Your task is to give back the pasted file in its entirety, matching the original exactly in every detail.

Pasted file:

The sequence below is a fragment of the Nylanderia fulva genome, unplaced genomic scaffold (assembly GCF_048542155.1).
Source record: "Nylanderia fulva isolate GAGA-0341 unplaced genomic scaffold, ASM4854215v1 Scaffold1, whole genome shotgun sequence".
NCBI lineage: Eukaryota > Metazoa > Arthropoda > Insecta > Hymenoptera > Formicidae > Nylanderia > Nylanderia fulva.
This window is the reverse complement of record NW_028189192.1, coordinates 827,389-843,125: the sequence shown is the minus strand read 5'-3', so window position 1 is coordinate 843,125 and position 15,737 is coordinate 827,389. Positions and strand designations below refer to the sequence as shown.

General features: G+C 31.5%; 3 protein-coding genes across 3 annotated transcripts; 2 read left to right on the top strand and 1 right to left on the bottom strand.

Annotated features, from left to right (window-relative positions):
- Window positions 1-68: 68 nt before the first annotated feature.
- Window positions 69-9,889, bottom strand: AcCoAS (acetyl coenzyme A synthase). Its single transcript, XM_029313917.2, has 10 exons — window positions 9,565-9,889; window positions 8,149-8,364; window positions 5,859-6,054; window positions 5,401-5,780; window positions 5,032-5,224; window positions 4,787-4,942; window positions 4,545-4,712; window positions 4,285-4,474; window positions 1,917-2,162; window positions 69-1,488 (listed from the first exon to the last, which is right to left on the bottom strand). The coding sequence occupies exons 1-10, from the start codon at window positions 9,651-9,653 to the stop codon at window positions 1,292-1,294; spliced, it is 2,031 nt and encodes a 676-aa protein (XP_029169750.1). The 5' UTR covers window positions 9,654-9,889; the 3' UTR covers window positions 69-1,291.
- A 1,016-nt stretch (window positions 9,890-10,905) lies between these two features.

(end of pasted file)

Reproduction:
The sequence below is a fragment of the Nylanderia fulva genome, unplaced genomic scaffold (assembly GCF_048542155.1).
Source record: "Nylanderia fulva isolate GAGA-0341 unplaced genomic scaffold, ASM4854215v1 Scaffold1, whole genome shotgun sequence".
NCBI lineage: Eukaryota > Metazoa > Arthropoda > Insecta > Hymenoptera > Formicidae > Nylanderia > Nylanderia fulva.
This window is the reverse complement of record NW_028189192.1, coordinates 827,389-843,125: the sequence shown is the minus strand read 5'-3', so window position 1 is coordinate 843,125 and position 15,737 is coordinate 827,389. Positions and strand designations below refer to the sequence as shown.

General features: G+C 31.5%; 3 protein-coding genes across 3 annotated transcripts; 2 read left to right on the top strand and 1 right to left on the bottom strand.

Annotated features, from left to right (window-relative positions):
- Window positions 1-68: 68 nt before the first annotated feature.
- Window positions 69-9,889, bottom strand: AcCoAS (acetyl coenzyme A synthase). Its single transcript, XM_029313917.2, has 10 exons — window positions 9,565-9,889; window positions 8,149-8,364; window positions 5,859-6,054; window positions 5,401-5,780; window positions 5,032-5,224; window positions 4,787-4,942; window positions 4,545-4,712; window positions 4,285-4,474; window positions 1,917-2,162; window positions 69-1,488 (listed from the first exon to the last, which is right to left on the bottom strand). The coding sequence occupies exons 1-10, from the start codon at window positions 9,651-9,653 to the stop codon at window positions 1,292-1,294; spliced, it is 2,031 nt and encodes a 676-aa protein (XP_029169750.1). The 5' UTR covers window positions 9,654-9,889; the 3' UTR covers window positions 69-1,291.
- A 1,016-nt stretch (window positions 9,890-10,905) lies between these two features.